BOSTON – (RealEstateRama) — Dozens of community leaders and statewide supporters of affordable housing pushed for the redevelopment of Somerville’s Clarendon Hill public housing at a State House hearing today before the Joint Committee on Housing.
Clarendon Hill is a Somerville Housing Authority (SHA) family development comprising 216 state public housing apartments that are home to more than 500 people, including 200 children. The site’s buildings, built in the 1940s, are well past their useful life, have significant deferred maintenance, and do not comply with modern design, safety and accessibility standards.
“This proposed redevelopment has the strong and active support of the Clarendon public housing residents, City of Somerville, Commonwealth of Massachusetts, and community leaders,” said Mayor Joseph Curtatone. “The plan brings together the public and private sectors to replace Clarendon’s public housing units within a new 539-unit mixed-income community while creating 1,000 jobs. This is a unique opportunity that we must act upon,” he said.
The Clarendon redevelopment is a public-private partnership of the Somerville Housing Authority and a local development team: the Somerville Community Corporation, Preservation of Affordable Housing, and Redgate Residential. The project was initiated and funded in compliance with Massachusetts Department of Housing and Community Development’s (DHCD) Expanding Housing Opportunities Partnership.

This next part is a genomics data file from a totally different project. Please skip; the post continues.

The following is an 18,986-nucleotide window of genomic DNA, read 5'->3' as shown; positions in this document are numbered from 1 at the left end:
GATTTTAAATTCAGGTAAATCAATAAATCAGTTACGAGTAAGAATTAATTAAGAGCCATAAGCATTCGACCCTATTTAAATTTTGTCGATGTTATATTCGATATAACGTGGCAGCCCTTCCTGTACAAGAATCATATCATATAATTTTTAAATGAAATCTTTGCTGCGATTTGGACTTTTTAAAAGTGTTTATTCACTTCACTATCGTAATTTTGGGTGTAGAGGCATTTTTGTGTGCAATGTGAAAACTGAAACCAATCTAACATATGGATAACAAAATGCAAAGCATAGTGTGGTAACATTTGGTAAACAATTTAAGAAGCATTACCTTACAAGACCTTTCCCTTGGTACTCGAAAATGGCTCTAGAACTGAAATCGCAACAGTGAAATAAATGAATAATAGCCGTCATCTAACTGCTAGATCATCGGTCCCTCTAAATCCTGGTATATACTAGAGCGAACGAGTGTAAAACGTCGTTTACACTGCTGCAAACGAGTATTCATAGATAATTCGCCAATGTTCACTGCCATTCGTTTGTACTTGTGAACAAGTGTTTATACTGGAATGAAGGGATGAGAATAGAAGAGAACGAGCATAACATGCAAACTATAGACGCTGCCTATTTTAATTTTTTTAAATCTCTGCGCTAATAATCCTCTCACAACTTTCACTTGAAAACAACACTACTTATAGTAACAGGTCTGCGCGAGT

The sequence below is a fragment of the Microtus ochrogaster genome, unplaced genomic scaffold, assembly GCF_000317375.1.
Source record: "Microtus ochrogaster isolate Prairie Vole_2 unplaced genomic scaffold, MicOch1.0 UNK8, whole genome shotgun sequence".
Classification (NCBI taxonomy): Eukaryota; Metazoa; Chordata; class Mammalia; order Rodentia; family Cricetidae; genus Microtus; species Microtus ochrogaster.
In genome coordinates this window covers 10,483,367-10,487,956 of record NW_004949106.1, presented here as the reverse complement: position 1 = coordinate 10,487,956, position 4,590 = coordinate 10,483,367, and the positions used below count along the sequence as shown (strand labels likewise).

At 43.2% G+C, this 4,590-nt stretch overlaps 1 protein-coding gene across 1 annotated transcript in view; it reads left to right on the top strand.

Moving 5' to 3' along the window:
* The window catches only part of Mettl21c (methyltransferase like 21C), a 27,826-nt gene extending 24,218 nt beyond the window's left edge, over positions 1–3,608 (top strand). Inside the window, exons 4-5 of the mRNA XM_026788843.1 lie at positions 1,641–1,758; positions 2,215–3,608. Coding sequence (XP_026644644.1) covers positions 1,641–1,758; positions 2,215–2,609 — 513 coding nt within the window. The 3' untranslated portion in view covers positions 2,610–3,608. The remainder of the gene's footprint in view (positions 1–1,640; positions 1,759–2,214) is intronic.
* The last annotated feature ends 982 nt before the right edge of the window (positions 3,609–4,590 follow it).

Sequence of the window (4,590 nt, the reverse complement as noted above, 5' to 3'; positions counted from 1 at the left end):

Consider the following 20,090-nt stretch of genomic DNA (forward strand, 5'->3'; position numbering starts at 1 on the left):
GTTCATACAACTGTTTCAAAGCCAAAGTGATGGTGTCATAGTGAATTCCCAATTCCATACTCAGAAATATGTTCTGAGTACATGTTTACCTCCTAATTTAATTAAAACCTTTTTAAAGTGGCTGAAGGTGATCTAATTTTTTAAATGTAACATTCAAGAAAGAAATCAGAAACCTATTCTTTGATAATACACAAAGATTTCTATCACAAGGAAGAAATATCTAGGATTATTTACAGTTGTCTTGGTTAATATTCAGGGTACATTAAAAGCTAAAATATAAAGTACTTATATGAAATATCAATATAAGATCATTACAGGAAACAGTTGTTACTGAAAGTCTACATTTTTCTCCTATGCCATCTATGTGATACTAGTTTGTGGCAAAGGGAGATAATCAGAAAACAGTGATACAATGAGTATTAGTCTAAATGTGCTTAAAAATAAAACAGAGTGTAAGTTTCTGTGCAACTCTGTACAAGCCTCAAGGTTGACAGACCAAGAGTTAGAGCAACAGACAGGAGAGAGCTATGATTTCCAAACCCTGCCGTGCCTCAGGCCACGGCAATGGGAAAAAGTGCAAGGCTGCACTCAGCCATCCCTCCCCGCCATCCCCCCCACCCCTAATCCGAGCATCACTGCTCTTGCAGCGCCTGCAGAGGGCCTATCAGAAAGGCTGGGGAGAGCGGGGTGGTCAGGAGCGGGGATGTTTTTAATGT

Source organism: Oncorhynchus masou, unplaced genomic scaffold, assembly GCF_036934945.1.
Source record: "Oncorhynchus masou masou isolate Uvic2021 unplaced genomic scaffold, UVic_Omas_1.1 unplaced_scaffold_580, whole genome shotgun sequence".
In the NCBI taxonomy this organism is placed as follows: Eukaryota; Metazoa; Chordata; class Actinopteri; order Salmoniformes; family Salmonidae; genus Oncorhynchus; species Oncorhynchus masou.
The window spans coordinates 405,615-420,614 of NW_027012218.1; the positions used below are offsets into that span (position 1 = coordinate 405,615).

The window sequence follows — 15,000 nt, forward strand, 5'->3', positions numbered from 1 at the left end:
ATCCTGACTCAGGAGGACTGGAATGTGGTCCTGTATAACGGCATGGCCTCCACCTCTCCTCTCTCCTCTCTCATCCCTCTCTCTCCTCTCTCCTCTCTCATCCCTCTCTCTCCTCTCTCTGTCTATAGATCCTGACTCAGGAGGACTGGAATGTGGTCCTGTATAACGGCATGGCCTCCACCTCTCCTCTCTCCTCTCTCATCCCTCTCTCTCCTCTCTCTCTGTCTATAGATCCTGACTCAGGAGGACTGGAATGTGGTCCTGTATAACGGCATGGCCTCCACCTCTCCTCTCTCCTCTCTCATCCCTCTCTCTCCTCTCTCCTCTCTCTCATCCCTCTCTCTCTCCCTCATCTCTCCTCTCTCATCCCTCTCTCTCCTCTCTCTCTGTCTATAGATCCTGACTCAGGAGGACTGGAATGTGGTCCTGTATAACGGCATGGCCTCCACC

“We are a diverse community,” said Jessica Turner, co-chair of Clarendon Residents United. “Many of our families are single-parent households. Many of us are men and women who are domestic violence survivors, veterans, immigrants and people of color. Our families are different in many ways, but we all want the same thing – a stable, healthy and safe home for ourselves, our children, and future families who may live at Clarendon,” she said.
In May 2018, after extensive engagement with the development team and stakeholders, the Somerville Board of Aldermen voted to advance a home rule petition to the legislature. The City of Somerville’s home rule petition, (H.4580), must be adopted before the end of the current session in order for the project to move forward. Failure to enact the petition would jeopardize the project’s funding commitments from the Commonwealth ($17 million) and the City of Somerville ($10 million).
The home rule petition is modeled on similar petitions passed for more than ten recent public housing redevelopments in Massachusetts. The petition gives SHA the ability to retain ownership of the Clarendon property, while leasing the site to its development team under binding land use restrictions to ensure the public housing units will be operated in compliance with the state’s public housing laws and regulations in perpetuity. SHA and DHCD will continue to provide compliance oversight.
The petition also allows the project team to use a private-sector competitive bidding process (as has been done with all affordable housing development for many years) to more effectively negotiate with general contractors to manage development costs. This will help the project to reach its hiring goals for minority-, women-, and locally-owned businesses and to secure financing because the current procurement processes often conflict with banks’ loan requirements.
The petition makes no change to the applicability of prevailing wage laws or to the public procurement processes for the facets of the project that will be undertaken by public agencies.
For more information on the Clarendon Hill Redevelopment Project, visit www.clarendonhill.org